Nonetheless, startling revelations continued to crop up. In a Venezuelan valley flooded by construction of a dam in the 1980s, Duke University ecologist John Terborgh and his students documented the strange perturbations that afflicted the “islands” of Lago Guri. Top predators — jaguar, mountain lion, harpy eagle — fled rising waters. Multiplying out of control, howler monkeys went mad as their numbers soared and the plants they ate increased toxins in self-defense. Some islands were cloaked in thorns as leaf-cutter ants — undeterred by armadillos or other predators — starved the soil of nutrients by carrying every leaf down to their lairs.
In 1995, the terrestrial camp landed an extraordinary boon as Yellowstone National Park gave William Ripple, director of Oregon State University’s Trophic Cascades Program, the chance to study top-down forcing in action. Ripple watched in amazement as the wolf’s return to Yellowstone — an ecosystem where elk had had the browse of the place for 75 years — gave willow and other trees the chance to take hold along stream banks, cooling water temperatures for trout and encouraging the return of beaver, whose ponds host long-absent amphibians and songbirds. Yellowstone proved that damage to a terrestrial food web could be reversed and an ecosystem restored with the return of a single species. It is a sobering lesson for the eastern U.S., where the explosion of white-tailed deer has eradicated hemlock, a keystone species in once-biodiverse hardwood forests.
Yet despite such developments, researchers of trophic cascades have despaired of securing the money and means to examine predator removal in large-scale, long-term trials on land. Some have dealt with constrictions by adopting a more manageable, meadow-sized scale. In a three-year experiment, ecologist Oswald Schmitz of the Yale School of Forestry & Environmental Studies found that even the tiniest of predators (spiders) exercise a more significant top-down influence on plants than bottom-up factors. The type of predation — active versus ambush hunting — also appears to be consequential, affecting the composition of plant communities and nitrogen levels. Spiders that hunt actively reduce grasshopper density, allowing grass and goldenrod to dominate other plants and increasing available nitrogen. Ambush hunting has an opposite effect, forcing grasshoppers, which would rather feed on grass, to shelter in goldenrod, yielding a more diverse plant community and less nitrogen. Taken together, Schmitz says, “it’s the richness of the functional role of predators that becomes important to conserve.”
Estes and Terborgh, editors of Trophic Cascades, question whether spiders and grasshoppers will “convince anyone that orcas, great white sharks, wolves, tigers, and jaguars are important.” But Schmitz, who grew up north of Toronto where wolf-hunting was a way of life, thinks the process is underway: “Piece by piece, it’s taken 20 years to accumulate the evidence, and the culmination is in that Science paper — that the world is driven by predators as well as nutrients. We have to pay attention to their health and well-being if we want a healthy ecosystem. Simply eliminating them because we want more prey or because we don’t think they’re important is very misguided.”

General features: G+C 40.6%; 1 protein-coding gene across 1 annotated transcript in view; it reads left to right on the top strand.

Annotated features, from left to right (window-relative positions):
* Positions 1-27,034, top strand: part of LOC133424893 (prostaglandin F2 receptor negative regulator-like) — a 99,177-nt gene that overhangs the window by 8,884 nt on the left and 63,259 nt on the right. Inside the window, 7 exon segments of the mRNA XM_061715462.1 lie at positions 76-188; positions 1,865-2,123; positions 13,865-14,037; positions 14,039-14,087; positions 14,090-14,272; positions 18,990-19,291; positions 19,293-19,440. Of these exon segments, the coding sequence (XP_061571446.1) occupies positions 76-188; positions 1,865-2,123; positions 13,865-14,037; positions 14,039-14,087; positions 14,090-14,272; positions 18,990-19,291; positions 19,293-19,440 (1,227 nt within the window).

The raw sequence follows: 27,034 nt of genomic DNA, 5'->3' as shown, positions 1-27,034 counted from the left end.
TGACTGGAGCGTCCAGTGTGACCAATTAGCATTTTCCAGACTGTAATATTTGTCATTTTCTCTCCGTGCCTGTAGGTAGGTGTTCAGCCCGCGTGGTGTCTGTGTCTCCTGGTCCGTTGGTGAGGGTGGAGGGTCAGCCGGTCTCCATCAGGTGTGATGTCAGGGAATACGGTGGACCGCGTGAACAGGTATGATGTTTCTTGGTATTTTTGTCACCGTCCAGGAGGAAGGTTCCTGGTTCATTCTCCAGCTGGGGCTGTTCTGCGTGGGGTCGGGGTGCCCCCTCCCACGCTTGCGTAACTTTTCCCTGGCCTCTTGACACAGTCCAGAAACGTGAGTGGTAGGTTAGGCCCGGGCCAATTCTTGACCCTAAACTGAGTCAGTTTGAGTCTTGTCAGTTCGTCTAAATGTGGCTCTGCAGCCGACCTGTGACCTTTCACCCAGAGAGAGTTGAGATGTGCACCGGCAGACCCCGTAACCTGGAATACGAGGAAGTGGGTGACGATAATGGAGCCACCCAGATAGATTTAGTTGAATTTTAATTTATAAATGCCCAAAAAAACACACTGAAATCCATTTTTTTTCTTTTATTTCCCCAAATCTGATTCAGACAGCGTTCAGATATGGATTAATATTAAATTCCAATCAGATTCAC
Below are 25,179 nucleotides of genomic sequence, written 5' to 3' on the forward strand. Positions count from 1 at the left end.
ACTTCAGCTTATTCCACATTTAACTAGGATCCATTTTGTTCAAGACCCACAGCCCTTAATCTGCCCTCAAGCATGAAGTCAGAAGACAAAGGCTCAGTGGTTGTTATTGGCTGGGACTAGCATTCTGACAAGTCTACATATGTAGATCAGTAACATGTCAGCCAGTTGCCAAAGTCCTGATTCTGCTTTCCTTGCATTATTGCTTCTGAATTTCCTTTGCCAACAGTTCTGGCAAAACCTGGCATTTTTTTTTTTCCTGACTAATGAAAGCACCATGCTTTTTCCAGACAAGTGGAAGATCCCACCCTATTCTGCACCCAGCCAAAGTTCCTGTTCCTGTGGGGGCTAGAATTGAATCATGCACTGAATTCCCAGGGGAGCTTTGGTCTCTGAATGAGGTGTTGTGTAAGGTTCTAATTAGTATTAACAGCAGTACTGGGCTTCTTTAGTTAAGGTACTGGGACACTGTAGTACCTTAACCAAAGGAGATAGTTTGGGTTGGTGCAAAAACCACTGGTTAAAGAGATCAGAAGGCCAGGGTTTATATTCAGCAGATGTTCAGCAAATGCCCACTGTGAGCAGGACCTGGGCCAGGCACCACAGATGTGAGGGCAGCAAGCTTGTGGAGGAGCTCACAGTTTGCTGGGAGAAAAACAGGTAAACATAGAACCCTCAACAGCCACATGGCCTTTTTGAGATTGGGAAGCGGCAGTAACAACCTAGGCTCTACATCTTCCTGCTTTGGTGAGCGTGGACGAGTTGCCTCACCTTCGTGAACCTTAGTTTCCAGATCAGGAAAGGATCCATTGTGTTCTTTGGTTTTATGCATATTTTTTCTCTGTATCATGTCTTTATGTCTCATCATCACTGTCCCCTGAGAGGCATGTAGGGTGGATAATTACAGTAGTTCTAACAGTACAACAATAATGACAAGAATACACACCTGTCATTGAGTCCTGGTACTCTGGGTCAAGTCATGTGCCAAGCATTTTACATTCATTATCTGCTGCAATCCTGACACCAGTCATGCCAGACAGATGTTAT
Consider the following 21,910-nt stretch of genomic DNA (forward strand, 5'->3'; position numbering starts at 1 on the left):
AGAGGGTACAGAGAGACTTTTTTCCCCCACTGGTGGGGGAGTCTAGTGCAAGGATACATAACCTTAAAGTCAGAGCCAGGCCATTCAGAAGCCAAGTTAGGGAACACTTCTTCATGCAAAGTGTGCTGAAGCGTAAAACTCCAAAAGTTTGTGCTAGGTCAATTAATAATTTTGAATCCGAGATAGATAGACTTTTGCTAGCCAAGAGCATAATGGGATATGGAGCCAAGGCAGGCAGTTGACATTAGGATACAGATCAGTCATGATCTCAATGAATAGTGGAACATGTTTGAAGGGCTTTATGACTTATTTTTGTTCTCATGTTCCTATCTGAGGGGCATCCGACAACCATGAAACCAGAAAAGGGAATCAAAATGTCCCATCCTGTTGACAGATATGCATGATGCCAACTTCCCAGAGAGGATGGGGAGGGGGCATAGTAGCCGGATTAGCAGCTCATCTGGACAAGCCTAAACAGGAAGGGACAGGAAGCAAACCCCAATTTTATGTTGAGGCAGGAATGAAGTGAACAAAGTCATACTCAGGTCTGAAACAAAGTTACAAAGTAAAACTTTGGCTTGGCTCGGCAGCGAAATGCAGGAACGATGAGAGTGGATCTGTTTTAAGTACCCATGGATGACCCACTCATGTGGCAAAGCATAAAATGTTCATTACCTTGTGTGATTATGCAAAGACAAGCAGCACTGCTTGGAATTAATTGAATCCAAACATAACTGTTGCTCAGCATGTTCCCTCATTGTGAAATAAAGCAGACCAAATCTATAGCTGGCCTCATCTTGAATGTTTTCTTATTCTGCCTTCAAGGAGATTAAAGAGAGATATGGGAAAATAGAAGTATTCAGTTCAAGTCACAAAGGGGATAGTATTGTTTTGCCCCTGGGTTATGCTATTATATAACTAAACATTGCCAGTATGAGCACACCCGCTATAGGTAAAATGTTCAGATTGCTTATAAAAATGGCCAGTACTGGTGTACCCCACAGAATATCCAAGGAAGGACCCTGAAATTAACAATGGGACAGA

Indeed, the Science review presses the trophic case into new territory, extending predation’s impact to human health. A reduction in lion and leopard populations in Ghana has led to an explosion of olive baboons. The release of such “mesopredators” — mid-sized carnivores such as cats or raccoons that run rampant without control — has wreaked havoc around local villages, where baboons attack livestock, damage crops, and spread intestinal parasites to the human population.
In the Science paper, the authors call for “a paradigm shift in ecology.” Scientists and land-managers, they argue, must adopt top-down forcing as a given “if there is to be any real hope of understanding and managing the workings of nature.”
In Trophic Cascades, Terborgh and Estes go farther, criticizing national science agencies for failing to fund research on predator removal in terrestrial systems, accusing them of clinging to old views and “retarding progress” while ecosystems are undermined. “The idea that plants are affected by the things that eat them,” Estes says dryly, “has not been widely appreciated.”
But Alan James Tessier, program director of the National Science Foundation’s Environmental Biology Division, disagrees, asserting that the agency has funded much research into top-down processes. “It’s ridiculous to talk only about top-down or bottom-up control,” said Tessier. “Both are happening all the time.”
In science, new ideas are rightly met with skepticism, if not denials and dismissals. But as the consequences of predator loss become increasingly measurable and predictable, they implicitly call for a reassessment of our ancient foes. Estes is as reluctant as any scientist to weigh in on the wolf wars, but his frustration is clear. “That’s not the way we should be behaving as a species,” he says.